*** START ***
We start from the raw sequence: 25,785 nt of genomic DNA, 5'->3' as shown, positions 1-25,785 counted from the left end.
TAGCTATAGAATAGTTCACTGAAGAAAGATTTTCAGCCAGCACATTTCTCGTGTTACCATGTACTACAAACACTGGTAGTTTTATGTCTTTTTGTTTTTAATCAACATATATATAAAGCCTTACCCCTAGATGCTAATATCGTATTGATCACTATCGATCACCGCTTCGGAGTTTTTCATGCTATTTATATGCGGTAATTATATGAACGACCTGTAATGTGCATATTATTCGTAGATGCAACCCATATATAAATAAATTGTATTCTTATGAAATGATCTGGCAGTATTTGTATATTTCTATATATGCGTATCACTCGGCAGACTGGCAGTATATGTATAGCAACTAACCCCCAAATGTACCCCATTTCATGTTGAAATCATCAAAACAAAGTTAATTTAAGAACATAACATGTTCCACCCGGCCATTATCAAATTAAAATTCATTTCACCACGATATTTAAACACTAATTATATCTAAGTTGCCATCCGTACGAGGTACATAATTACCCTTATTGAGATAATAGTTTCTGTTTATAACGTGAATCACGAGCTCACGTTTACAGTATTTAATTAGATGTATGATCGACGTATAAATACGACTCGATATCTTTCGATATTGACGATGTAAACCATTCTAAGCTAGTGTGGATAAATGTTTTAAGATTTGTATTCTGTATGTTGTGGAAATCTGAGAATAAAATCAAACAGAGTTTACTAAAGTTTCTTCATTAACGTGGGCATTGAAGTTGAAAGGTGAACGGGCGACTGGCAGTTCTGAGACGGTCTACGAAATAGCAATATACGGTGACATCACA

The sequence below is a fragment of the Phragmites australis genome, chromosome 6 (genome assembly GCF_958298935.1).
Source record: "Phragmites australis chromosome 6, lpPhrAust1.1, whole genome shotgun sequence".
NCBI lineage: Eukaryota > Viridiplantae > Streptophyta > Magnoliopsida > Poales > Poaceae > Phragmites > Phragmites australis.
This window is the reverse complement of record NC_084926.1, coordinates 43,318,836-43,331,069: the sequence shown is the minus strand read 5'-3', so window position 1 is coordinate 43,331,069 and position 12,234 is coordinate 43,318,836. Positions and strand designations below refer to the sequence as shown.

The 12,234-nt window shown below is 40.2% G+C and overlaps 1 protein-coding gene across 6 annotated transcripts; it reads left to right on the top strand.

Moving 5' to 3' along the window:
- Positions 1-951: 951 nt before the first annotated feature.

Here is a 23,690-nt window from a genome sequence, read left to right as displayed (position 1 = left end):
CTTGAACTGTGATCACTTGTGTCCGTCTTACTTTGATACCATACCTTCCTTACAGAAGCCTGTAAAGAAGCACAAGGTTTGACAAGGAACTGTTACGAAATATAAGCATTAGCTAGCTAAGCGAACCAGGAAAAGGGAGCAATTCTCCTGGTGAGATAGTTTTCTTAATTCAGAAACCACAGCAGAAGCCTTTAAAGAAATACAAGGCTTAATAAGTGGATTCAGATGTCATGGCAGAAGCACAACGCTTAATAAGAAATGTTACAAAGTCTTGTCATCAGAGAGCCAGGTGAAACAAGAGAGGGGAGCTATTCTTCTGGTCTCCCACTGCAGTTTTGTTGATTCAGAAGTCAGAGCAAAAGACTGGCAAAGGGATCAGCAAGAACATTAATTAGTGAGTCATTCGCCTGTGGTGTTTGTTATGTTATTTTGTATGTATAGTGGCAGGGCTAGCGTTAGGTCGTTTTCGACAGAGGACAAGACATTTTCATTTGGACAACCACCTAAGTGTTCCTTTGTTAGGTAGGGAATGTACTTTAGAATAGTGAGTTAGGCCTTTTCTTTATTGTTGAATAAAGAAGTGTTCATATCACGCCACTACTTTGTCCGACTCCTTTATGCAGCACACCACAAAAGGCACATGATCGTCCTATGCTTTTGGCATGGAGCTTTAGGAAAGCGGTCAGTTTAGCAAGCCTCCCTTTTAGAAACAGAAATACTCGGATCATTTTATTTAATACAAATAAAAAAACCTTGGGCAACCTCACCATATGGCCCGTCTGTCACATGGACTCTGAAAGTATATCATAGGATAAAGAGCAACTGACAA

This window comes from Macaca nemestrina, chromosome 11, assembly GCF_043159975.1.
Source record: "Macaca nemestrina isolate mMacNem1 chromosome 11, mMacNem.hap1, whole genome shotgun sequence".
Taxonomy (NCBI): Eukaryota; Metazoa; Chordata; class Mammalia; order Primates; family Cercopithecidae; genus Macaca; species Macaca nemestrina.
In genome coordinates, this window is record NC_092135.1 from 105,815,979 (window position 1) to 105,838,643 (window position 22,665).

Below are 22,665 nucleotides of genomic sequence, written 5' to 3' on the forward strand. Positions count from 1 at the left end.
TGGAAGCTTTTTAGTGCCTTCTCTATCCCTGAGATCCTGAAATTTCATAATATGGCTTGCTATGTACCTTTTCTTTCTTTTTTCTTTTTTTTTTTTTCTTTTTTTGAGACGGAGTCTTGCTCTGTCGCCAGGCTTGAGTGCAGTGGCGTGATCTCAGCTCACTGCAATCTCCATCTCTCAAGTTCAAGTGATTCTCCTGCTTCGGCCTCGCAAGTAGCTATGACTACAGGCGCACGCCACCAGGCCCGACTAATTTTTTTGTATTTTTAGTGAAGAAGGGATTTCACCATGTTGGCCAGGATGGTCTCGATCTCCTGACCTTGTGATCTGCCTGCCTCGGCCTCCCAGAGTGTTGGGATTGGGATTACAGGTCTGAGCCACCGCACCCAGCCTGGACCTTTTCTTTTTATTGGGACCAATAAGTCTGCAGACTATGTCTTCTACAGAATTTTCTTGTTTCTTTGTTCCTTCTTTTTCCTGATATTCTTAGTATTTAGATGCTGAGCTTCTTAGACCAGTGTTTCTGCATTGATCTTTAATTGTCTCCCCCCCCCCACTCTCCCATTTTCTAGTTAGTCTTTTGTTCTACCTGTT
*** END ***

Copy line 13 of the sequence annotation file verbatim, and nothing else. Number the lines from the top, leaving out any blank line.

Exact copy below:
Source record: "Macaca nemestrina isolate mMacNem1 chromosome 11, mMacNem.hap1, whole genome shotgun sequence".